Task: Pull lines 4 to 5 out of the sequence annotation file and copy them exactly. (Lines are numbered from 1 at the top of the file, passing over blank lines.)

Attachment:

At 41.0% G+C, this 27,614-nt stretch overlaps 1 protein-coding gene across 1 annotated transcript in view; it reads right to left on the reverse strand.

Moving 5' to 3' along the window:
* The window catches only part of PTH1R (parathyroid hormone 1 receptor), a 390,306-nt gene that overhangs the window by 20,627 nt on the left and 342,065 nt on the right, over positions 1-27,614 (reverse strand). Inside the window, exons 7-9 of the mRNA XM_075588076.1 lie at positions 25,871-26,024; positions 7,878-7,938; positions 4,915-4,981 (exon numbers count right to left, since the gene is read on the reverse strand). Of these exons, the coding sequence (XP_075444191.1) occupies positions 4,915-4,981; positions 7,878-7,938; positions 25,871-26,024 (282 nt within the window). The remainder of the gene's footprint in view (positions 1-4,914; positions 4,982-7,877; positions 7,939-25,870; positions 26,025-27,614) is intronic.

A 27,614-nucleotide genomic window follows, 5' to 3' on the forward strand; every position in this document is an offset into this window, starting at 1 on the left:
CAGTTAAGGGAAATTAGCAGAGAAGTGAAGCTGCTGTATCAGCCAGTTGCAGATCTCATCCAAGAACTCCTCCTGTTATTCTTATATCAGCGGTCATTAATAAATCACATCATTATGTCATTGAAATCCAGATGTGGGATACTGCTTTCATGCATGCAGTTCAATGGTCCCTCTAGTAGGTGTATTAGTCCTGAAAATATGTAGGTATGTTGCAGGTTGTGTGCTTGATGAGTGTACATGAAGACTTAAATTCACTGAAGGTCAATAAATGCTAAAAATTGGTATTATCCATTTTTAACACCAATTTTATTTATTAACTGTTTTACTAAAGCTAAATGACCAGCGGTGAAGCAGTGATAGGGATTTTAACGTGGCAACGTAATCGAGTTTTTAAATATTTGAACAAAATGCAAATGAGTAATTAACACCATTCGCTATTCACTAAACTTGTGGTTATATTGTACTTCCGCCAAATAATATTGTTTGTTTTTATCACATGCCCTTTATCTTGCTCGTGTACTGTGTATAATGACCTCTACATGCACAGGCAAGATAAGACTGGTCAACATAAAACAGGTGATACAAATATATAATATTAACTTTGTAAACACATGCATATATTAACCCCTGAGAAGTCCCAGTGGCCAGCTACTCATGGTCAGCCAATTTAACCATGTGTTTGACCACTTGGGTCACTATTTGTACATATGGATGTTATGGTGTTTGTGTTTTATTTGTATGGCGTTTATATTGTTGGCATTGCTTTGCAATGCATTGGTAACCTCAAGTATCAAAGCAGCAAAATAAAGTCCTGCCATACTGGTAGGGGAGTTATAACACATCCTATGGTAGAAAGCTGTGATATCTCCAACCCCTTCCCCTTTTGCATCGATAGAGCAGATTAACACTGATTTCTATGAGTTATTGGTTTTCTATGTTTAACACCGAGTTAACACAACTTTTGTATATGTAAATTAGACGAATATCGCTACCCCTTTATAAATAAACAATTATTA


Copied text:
A 27,614-nucleotide genomic window follows, 5' to 3' on the forward strand; every position in this document is an offset into this window, starting at 1 on the left:
CAGTTAAGGGAAATTAGCAGAGAAGTGAAGCTGCTGTATCAGCCAGTTGCAGATCTCATCCAAGAACTCCTCCTGTTATTCTTATATCAGCGGTCATTAATAAATCACATCATTATGTCATTGAAATCCAGATGTGGGATACTGCTTTCATGCATGCAGTTCAATGGTCCCTCTAGTAGGTGTATTAGTCCTGAAAATATGTAGGTATGTTGCAGGTTGTGTGCTTGATGAGTGTACATGAAGACTTAAATTCACTGAAGGTCAATAAATGCTAAAAATTGGTATTATCCATTTTTAACACCAATTTTATTTATTAACTGTTTTACTAAAGCTAAATGACCAGCGGTGAAGCAGTGATAGGGATTTTAACGTGGCAACGTAATCGAGTTTTTAAATATTTGAACAAAATGCAAATGAGTAATTAACACCATTCGCTATTCACTAAACTTGTGGTTATATTGTACTTCCGCCAAATAATATTGTTTGTTTTTATCACATGCCCTTTATCTTGCTCGTGTACTGTGTATAATGACCTCTACATGCACAGGCAAGATAAGACTGGTCAACATAAAACAGGTGATACAAATATATAATATTAACTTTGTAAACACATGCATATATTAACCCCTGAGAAGTCCCAGTGGCCAGCTACTCATGGTCAGCCAATTTAACCATGTGTTTGACCACTTGGGTCACTATTTGTACATATGGATGTTATGGTGTTTGTGTTTTATTTGTATGGCGTTTATATTGTTGGCATTGCTTTGCAATGCATTGGTAACCTCAAGTATCAAAGCAGCAAAATAAAGTCCTGCCATACTGGTAGGGGAGTTATAACACATCCTATGGTAGAAAGCTGTGATATCTCCAACCCCTTCCCCTTTTGCATCGATAGAGCAGATTAACACTGATTTCTATGAGTTATTGGTTTTCTATGTTTAACACCGAGTTAACACAACTTTTGTATATGTAAATTAGACGAATATCGCTACCCCTTTATAAATAAACAATTATTA